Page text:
Founded in 1986 by Allen Lindquist, Bow Auto Salvage in Bow, NH began with simply one bay garage and office, and no inventory. Eventually Lindquist purchased a wrecker and starting buying used and junk vehicles throughout town and keeping inventory in a notebook. Fast forward to today where Bow Auto Salvage is a thriving family-owned professional auto recycler focused on the future. We spoke to recycler to watch Chris Lindquist on their business.
As Chris Lindquist, owner and general manager at Bow Auto Salvage, notes, the first inventory system his father Allen bought was Auto Info when he discovered the system at an industry convention. While there, he also met some great people who turned him onto the Automotive Recyclers Association (ARA), as well as URG and some consulting groups.
“It was his thirst for learning and willingness to try new ideas that helped the business progress throughout the years,” says Chris. Today Allen, along with his wife Sue, and sons Kevin and Chris all are owners of Bow Auto Parts.
Bow Auto Salvage’s humble beginnings are a far cry from the size of the facility now, which includes 20 acres with over 22,000 square feet of warehouse/dismantling space, a separate 4,000 square foot office building and numerous outside rackings. The company also has grown to include 50 employees and processes approximately 3,200 vehicles per year.
“One thing that makes us different than a lot of yards is that we don’t save the bodies,” Lindquist said. “We do a full dismantle and the vehicle gets crushed. All the parts inventoried get racked and shelved.”
Both Chris and Kevin grew up in the business and as young kids they would work after school doing odd jobs such as cleaning and sweeping. Then in the summer, and as they got older, they would do more tasks such as breaking down wheels and tires, throwing out old parts after a shakedown, stocking aftermarket radiators and lamps, etc.
“I worked my way through the different departments such as delivery driver, shipping department and made my way up to sales after I graduated from college. I worked in every department besides dismantling and my brother worked in every department besides sales,” Lindquist said. “One rule that our father had made was that we would each have to go and get a job for at least two years working for someone else and we did. I went and worked for Enterprise Rent A Car in their management program. After six months I was promoted to assistant branch manager and then after another six months I was managing my own store. After my two years with Enterprise, I had learned a lot and I was ready to come back to Bow Auto Salvage.”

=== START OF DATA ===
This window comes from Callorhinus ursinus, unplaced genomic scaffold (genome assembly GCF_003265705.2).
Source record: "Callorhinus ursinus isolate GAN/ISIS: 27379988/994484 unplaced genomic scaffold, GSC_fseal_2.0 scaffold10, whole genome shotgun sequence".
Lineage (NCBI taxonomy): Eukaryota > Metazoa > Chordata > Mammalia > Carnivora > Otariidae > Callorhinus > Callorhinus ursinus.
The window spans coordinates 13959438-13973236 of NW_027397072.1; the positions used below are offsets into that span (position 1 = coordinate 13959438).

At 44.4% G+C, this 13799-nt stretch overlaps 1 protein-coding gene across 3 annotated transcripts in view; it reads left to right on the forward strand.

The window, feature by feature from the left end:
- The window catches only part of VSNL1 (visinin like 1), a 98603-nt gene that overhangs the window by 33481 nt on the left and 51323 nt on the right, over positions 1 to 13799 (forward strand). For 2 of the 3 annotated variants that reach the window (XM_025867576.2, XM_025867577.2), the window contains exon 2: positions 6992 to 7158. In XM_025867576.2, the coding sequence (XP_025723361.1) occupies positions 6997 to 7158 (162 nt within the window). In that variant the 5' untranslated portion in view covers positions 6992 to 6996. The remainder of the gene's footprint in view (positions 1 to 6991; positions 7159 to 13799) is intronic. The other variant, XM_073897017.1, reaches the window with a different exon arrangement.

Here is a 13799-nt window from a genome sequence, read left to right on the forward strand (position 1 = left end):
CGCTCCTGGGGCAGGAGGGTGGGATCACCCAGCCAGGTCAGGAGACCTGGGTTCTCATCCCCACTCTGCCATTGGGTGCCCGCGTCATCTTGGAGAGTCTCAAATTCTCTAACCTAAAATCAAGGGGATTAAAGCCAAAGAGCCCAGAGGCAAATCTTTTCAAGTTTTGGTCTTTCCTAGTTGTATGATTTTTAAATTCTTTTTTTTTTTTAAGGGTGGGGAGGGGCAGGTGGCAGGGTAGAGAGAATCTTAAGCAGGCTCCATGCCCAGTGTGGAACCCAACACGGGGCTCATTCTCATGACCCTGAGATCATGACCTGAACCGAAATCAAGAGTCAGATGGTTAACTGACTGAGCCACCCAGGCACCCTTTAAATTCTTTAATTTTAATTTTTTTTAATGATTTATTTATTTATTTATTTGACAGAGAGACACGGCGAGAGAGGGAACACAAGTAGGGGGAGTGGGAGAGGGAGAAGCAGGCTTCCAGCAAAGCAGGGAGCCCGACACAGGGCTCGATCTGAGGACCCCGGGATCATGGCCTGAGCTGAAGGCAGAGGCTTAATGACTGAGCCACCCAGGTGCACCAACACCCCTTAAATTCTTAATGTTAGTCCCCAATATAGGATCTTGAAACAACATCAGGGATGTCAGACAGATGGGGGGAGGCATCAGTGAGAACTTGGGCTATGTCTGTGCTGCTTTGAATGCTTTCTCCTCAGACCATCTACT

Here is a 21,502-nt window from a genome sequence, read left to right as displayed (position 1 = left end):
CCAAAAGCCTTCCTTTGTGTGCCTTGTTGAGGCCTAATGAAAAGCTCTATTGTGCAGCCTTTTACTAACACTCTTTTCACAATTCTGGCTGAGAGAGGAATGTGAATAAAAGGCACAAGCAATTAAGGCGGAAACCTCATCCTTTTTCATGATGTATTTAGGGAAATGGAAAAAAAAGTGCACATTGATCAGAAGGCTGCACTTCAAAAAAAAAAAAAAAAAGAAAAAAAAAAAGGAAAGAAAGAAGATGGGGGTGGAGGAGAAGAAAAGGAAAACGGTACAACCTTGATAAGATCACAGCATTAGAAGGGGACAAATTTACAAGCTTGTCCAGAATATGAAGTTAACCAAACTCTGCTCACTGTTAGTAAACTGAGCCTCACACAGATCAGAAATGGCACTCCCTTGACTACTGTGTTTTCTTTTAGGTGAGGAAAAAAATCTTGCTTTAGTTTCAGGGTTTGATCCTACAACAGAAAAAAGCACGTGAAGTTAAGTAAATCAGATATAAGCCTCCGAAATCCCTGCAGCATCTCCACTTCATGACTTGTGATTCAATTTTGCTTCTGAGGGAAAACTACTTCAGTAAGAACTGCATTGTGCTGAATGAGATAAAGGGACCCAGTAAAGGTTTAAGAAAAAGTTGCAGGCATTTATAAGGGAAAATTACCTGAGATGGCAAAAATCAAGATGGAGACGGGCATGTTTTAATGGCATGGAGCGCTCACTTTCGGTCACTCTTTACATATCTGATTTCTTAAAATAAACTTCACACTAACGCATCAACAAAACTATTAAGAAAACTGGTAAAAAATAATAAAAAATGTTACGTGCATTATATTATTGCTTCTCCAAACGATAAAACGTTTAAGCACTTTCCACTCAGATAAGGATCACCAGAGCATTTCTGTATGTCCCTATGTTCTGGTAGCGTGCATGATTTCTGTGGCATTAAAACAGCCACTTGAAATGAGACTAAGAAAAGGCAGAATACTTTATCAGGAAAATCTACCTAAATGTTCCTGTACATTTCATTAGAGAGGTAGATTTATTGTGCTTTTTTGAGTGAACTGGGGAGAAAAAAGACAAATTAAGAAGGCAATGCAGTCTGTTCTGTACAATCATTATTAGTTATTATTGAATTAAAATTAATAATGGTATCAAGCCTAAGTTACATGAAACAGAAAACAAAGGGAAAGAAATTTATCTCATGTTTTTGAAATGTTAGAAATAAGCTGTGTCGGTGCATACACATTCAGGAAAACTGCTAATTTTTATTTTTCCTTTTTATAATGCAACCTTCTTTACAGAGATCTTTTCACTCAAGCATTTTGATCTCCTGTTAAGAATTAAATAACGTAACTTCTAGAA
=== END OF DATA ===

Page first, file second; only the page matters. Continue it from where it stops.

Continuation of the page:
So who are Lindquist’s heroes or mentors in the business who directly or indirectly impacted their career?
“My mentor has always been my dad. This business was his baby and I’ve seen all the hard work and dedication he’s put into it right from the beginning. He would attend all the URG conferences, ARA shows, peer groups and soak up as much knowledge as possible and then bring it back to the business,” Lindquist said. “He was never afraid to try anything and that’s what he taught me. In fact there’s been many times where I had an idea and he would let me try it and learn from it even though it was something he already tried and knew it didn’t work. His hard work and determination have rubbed off on me and that’s been my motivation to make sure we stay successful.”